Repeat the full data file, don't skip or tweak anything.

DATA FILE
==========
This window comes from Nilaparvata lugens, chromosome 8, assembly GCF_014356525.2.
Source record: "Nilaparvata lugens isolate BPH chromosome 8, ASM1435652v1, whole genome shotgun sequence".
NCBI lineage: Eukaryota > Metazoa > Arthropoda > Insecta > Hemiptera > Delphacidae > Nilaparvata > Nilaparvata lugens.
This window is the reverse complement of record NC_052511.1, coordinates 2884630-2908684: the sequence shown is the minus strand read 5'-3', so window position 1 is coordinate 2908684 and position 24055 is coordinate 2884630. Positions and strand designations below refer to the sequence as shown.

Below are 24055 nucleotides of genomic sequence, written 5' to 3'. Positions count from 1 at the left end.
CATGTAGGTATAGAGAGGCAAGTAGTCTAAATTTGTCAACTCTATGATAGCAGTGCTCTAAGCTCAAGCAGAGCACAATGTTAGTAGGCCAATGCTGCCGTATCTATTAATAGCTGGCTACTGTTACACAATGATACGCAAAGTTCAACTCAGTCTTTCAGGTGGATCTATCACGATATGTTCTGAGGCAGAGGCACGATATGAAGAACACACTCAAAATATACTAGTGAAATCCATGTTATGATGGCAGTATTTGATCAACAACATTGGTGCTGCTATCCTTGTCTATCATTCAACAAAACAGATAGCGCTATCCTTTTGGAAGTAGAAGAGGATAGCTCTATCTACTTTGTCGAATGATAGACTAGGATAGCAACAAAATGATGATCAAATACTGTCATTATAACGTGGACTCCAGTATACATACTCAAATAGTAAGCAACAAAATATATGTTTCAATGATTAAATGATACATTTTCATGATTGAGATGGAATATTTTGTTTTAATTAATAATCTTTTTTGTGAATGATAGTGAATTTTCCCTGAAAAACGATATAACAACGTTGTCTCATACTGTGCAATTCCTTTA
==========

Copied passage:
This window comes from Nilaparvata lugens, chromosome 8, assembly GCF_014356525.2.
Source record: "Nilaparvata lugens isolate BPH chromosome 8, ASM1435652v1, whole genome shotgun sequence".
NCBI lineage: Eukaryota > Metazoa > Arthropoda > Insecta > Hemiptera > Delphacidae > Nilaparvata > Nilaparvata lugens.
This window is the reverse complement of record NC_052511.1, coordinates 2884630-2908684: the sequence shown is the minus strand read 5'-3', so window position 1 is coordinate 2908684 and position 24055 is coordinate 2884630. Positions and strand designations below refer to the sequence as shown.

Below are 24055 nucleotides of genomic sequence, written 5' to 3'. Positions count from 1 at the left end.
CATGTAGGTATAGAGAGGCAAGTAGTCTAAATTTGTCAACTCTATGATAGCAGTGCTCTAAGCTCAAGCAGAGCACAATGTTAGTAGGCCAATGCTGCCGTATCTATTAATAGCTGGCTACTGTTACACAATGATACGCAAAGTTCAACTCAGTCTTTCAGGTGGATCTATCACGATATGTTCTGAGGCAGAGGCACGATATGAAGAACACACTCAAAATATACTAGTGAAATCCATGTTATGATGGCAGTATTTGATCAACAACATTGGTGCTGCTATCCTTGTCTATCATTCAACAAAACAGATAGCGCTATCCTTTTGGAAGTAGAAGAGGATAGCTCTATCTACTTTGTCGAATGATAGACTAGGATAGCAACAAAATGATGATCAAATACTGTCATTATAACGTGGACTCCAGTATACATACTCAAATAGTAAGCAACAAAATATATGTTTCAATGATTAAATGATACATTTTCATGATTGAGATGGAATATTTTGTTTTAATTAATAATCTTTTTTGTGAATGATAGTGAATTTTCCCTGAAAAACGATATAACAACGTTGTCTCATACTGTGCAATTCCTTTA